In the midst of football season being canceled, fans have still had one thing to look forward to: The Pride of the Dakotas. To ensure the safety of performers, rehearsals and performances were adjusted to adhere to social distancing and safety guidelines. Drills were written to be 6 feet apart, masks were worn until musicians needed to play and bell covers were placed on various instruments to limit the spread of aerosol droplets. These creative solutions were all implemented in preparation for a safe 2020 band season, beginning with a performance Sept. 26.
While that Saturday did not have the usual Jackrabbits football game, the Dana J. Dykhouse Stadium was still filled with the familiar sound of The Pride of the Dakotas. In a collaboration with Jackrabbits Athletics, Pride members were able to perform for their friends and family. Their show, “Women of Rock,” was live-streamed for those who were not able to be in attendance. Kevin Kessler, director of athletic bands, discussed the preparation for the show in the months leading up to the fall semester. “I had around six individual working plans for the fall, some of them involved having football and some did not.” Once the Jackrabbits fall football season was canceled, Kessler said the real planning began for this performance. “Then it went to a discussion of what is in the best interests of our students from a health and safety standpoint, first of all, but then second of all from an experience standpoint,” said Kessler.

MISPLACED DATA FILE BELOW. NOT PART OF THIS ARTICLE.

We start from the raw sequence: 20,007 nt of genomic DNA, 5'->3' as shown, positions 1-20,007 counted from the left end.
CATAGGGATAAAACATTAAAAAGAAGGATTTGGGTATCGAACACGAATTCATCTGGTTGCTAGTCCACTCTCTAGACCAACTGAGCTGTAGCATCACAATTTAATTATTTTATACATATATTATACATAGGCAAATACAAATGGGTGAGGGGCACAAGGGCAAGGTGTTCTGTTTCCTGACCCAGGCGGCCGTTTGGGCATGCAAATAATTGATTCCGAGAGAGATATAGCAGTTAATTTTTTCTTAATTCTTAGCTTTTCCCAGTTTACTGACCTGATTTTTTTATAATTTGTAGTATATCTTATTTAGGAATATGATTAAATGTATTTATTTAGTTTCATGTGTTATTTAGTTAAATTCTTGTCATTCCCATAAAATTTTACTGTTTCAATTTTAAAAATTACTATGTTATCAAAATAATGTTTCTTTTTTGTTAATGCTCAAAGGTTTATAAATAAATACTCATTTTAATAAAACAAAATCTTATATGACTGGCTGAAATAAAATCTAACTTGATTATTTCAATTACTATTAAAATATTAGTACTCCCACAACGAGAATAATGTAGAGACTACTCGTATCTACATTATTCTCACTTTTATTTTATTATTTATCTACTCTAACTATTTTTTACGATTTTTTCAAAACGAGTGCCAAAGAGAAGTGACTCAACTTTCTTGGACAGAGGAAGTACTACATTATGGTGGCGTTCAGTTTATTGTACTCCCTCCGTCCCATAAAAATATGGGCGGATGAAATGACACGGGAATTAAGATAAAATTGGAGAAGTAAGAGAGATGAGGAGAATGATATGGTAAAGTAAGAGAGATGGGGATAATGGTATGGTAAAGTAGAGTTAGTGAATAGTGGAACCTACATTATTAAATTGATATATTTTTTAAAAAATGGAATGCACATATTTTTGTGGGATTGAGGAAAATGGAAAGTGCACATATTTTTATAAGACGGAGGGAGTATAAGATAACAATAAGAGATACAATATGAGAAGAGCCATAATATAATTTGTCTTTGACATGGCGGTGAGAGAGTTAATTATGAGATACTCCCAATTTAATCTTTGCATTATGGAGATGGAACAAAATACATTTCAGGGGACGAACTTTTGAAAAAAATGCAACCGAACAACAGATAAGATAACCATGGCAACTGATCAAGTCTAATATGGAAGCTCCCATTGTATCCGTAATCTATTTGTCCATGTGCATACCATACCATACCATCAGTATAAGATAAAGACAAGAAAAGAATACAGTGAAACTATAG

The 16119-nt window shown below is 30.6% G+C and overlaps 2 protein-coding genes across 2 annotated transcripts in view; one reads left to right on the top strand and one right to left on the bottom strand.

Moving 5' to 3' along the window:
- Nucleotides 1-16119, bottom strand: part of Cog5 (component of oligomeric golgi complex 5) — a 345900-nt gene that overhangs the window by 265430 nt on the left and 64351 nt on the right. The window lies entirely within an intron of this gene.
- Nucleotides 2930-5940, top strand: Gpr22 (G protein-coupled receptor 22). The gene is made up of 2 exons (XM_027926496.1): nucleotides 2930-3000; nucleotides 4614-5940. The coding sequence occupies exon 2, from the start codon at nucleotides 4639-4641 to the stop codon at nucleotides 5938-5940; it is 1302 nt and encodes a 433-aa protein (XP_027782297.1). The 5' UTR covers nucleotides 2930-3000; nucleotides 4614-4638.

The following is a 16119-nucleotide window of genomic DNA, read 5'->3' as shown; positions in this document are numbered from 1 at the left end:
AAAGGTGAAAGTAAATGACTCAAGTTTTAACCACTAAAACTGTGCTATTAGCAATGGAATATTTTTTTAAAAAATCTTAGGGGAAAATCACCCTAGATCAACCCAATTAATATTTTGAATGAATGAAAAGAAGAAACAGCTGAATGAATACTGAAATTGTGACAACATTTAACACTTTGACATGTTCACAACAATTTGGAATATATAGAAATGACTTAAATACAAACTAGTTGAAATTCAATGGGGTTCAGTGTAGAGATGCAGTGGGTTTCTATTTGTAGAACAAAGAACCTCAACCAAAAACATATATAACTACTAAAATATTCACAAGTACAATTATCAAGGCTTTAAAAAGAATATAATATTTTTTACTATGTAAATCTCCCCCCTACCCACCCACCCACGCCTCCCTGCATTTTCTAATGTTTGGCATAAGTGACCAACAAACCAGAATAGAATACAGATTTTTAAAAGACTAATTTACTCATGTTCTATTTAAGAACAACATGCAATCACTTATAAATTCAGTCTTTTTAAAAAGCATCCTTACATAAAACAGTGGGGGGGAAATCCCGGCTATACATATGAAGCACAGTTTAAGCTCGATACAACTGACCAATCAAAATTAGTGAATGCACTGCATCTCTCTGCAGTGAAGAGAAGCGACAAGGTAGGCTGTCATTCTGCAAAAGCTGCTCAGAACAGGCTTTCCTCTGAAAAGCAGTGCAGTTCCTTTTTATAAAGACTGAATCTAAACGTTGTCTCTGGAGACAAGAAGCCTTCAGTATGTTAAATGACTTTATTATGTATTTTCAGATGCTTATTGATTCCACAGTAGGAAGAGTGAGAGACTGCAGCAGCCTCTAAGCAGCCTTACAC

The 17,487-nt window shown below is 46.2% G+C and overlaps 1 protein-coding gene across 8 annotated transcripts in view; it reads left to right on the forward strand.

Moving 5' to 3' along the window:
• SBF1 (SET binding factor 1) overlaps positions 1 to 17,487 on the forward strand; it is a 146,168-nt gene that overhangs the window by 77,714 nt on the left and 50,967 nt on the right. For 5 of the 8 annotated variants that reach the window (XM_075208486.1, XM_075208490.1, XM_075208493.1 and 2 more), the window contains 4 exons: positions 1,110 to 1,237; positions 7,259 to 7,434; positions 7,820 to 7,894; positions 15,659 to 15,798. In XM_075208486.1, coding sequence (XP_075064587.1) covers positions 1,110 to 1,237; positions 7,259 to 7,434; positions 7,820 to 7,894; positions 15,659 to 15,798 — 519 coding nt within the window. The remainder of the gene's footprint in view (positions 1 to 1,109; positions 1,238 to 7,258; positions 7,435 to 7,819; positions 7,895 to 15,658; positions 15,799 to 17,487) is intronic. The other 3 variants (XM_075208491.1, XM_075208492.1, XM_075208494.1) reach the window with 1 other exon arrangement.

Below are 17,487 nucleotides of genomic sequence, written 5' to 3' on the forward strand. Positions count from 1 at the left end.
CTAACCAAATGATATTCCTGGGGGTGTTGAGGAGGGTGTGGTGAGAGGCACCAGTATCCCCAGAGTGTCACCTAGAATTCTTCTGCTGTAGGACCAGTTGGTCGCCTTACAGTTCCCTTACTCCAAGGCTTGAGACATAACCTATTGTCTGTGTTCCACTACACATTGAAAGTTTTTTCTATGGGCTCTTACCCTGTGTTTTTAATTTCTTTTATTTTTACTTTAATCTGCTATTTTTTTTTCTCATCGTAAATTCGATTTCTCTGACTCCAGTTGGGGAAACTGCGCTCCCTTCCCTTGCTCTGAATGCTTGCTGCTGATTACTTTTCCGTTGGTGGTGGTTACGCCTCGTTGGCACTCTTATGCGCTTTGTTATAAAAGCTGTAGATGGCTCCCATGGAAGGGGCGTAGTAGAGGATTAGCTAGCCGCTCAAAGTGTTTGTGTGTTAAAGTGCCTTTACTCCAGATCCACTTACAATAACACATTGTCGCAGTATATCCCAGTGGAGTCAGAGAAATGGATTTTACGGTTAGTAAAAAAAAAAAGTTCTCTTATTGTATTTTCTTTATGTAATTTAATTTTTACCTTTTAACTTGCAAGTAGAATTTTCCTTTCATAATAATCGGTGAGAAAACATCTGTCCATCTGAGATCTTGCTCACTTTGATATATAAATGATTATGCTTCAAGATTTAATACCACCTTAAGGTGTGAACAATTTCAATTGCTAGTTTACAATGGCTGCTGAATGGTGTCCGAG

This priority for the student and community experience also brought forward other ideas for The Pride. “How are we going to keep the students interested and engaged? How are we going to help the campus community in light of all this? And that’s where the small group performances came up,” said Kessler. For the first four Fridays in October, The Pride split into four small groups to perform at the Sylvan Theatre and Jackrabbit Green on campus. Each section consisted of 55 performers, with one section performing at each location in a rotation. Two sections performed one Friday, then the other two sections performed the following Friday. Kessler said giving band members a break between performances was important with everyone experiencing the stress of the semester.
The performances have been a hit for campus and the Brookings community. With over 100 in attendance for a 30-minute performance, Kessler is happy The Pride can bring joy to the times we are in. “That’s why we decided to do these concerts, we need to help share some joy,” said Kessler. Joy was certainly spread as community members, students, friends and parents of Pride members sat and enjoyed the music filling the air in the Sylvan Theatre.
Drum major Matthew Morgan echoed the sentiments of the joy the Pride brings the community. “During such a crazy time where social norms are being changed, we as The Pride can remain a symbol of school spirit and community. We had a blast performing again and I think it really sends a message of hope that we can eventually return to a sense of normalcy.”
Despite the modifications needed in the planning process, Kessler is optimistic about future performances. “It has made us think differently and made us get out of our routine when it comes to planning performances,” said Kessler. One thing is evident, the familiar sound of The Pride of the Dakotas will always bring joy to campus.